Ravi, a human rights lawyer who has defended Dr Chee and others: was facing possible suspension by the Law Society of Singapore after being charged with disrupting a mosque service. He had been placed for treatment in the Institute for Mental Health. His own doctor certified that he was medically fit. Malaysian human rights lawyer Charles Hector viewed the possible suspension as repressive. Ravi is an active member of the Anti- Death Penalty Asia Network (AI is also a member.). AI alerted lawyers’ organizations concerning his possible suspension as a lawyer.


AI issued a public statement Executions since December defy global trend (Index 36/002/2009 , 13/1) Since 18 December, three death sentences have been handed down, and two people executed.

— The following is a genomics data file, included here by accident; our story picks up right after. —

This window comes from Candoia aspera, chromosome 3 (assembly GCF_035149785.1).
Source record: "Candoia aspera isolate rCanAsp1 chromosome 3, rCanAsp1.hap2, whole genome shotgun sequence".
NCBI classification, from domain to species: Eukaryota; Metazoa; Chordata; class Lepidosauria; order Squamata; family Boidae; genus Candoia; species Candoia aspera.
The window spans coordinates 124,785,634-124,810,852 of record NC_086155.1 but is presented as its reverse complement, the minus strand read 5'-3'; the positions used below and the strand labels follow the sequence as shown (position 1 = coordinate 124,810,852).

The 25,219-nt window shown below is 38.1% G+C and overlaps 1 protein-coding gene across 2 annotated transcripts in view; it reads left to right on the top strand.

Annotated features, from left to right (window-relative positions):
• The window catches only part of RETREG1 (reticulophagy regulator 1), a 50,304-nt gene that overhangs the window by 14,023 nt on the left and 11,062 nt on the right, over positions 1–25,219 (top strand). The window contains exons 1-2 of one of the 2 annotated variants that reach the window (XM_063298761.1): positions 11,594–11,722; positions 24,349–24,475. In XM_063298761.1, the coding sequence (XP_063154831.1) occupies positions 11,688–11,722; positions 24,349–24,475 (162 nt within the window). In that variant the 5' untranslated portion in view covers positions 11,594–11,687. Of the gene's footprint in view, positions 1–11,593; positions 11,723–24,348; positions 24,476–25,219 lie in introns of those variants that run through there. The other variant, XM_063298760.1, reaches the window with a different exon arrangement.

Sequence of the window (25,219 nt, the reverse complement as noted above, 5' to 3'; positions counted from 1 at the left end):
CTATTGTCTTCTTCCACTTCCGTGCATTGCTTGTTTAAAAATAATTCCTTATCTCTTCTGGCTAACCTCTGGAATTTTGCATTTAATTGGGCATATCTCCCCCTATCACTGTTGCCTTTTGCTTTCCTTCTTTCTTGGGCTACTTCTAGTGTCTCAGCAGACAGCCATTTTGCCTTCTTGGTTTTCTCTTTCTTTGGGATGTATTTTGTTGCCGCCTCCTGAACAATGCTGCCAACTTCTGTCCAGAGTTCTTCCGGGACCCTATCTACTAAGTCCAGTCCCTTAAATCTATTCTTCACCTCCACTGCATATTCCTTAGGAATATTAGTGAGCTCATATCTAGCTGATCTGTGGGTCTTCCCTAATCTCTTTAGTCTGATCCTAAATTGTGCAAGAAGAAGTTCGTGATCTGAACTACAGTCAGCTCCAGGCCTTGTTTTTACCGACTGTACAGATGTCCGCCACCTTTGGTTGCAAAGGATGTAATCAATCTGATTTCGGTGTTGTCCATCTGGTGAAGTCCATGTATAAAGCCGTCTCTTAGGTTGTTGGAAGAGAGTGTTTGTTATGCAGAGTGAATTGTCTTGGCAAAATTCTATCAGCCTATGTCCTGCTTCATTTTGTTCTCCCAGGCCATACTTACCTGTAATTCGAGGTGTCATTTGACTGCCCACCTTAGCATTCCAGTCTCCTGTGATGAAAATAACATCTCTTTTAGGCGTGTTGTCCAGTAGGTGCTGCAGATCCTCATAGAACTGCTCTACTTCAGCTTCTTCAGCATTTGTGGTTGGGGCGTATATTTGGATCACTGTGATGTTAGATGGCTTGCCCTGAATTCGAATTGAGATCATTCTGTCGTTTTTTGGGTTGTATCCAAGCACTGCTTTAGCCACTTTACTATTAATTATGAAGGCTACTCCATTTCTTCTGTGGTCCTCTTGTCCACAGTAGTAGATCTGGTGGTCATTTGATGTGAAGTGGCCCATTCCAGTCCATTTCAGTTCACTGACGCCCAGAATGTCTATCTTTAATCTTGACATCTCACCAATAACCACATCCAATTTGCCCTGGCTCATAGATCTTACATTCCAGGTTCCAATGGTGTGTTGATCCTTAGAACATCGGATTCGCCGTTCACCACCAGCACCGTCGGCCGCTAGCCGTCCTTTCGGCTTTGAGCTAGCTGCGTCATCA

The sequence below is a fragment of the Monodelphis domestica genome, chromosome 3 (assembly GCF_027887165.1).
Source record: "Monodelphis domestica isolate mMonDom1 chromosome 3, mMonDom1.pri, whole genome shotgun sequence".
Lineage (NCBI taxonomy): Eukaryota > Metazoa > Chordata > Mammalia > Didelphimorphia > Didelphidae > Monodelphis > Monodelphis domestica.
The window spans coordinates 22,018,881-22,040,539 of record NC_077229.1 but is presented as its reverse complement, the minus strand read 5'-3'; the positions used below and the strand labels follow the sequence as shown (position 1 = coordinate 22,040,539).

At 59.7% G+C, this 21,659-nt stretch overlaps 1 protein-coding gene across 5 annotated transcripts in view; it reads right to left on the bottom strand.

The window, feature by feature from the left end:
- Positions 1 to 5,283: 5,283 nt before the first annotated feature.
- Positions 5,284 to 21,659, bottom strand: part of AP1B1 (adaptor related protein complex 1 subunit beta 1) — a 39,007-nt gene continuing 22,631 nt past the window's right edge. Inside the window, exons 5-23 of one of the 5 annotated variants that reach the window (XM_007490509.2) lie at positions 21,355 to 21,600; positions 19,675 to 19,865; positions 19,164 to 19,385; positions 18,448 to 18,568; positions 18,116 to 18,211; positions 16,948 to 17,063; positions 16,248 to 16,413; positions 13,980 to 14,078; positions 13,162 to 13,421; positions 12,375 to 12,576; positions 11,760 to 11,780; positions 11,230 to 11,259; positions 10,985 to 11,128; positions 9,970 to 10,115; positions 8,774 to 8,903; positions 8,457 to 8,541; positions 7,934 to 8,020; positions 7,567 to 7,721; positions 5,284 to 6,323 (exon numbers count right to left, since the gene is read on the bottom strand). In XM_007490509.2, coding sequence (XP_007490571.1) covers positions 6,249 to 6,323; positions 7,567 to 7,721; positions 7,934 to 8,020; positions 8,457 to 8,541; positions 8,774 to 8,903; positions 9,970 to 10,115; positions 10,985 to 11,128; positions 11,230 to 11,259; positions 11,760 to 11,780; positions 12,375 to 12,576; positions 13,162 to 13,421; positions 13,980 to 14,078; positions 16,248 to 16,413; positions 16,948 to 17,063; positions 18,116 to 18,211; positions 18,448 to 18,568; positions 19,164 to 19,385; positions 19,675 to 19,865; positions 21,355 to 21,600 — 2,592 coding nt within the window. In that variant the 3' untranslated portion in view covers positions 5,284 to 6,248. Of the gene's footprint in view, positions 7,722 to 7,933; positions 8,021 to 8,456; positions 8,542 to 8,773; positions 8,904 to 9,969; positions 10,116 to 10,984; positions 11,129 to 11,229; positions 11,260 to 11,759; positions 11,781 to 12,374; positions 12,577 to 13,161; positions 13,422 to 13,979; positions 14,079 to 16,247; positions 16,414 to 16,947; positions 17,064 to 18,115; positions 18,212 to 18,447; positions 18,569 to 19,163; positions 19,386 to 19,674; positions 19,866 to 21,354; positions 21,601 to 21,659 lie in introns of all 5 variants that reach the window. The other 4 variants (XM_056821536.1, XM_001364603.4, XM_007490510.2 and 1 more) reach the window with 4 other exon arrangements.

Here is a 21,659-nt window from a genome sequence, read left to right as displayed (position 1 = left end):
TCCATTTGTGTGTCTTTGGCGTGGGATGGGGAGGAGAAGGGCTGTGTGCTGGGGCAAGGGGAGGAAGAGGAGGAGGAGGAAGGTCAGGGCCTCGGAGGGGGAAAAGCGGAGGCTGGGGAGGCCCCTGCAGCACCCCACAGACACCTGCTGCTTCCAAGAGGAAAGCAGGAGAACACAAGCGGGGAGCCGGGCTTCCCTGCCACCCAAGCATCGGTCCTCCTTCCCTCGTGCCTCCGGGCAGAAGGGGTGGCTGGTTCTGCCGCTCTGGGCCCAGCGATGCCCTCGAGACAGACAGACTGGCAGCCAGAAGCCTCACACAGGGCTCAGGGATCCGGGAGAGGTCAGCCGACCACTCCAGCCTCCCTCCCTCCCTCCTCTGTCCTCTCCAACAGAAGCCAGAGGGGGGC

AI reiterated its call for an end to the death penalty in Singapore, in line with the worldwide trend to have a moratorium leading to its complete abolition, in accordance with the UN’s 2007 resolution to this effect. AI urged Singapore to join the 138 states that have ceased executions in law or in practice. Singapore is believed to have one of the world’s highest per capita execution rate. At least 420 executions have been carried out since 1991. The Singapore government continues to defend its use, claiming it as a deterrence against drug trafficking. AI has requested “comprehensive information” on its use and points to lack of annual statistics from 1993 to the present. The government said in 2004 that there had been 138 executions in the previous five years, most of them related to drug trafficking. An unconfirmed report stated that the Home Affairs Minister had provided information that 19 executions had taken place in 2003 and eight in 2005. The UN Special Rapporteur on executions has argued that the penalty of execution be eliminated for drugs offences. The most recent victims were: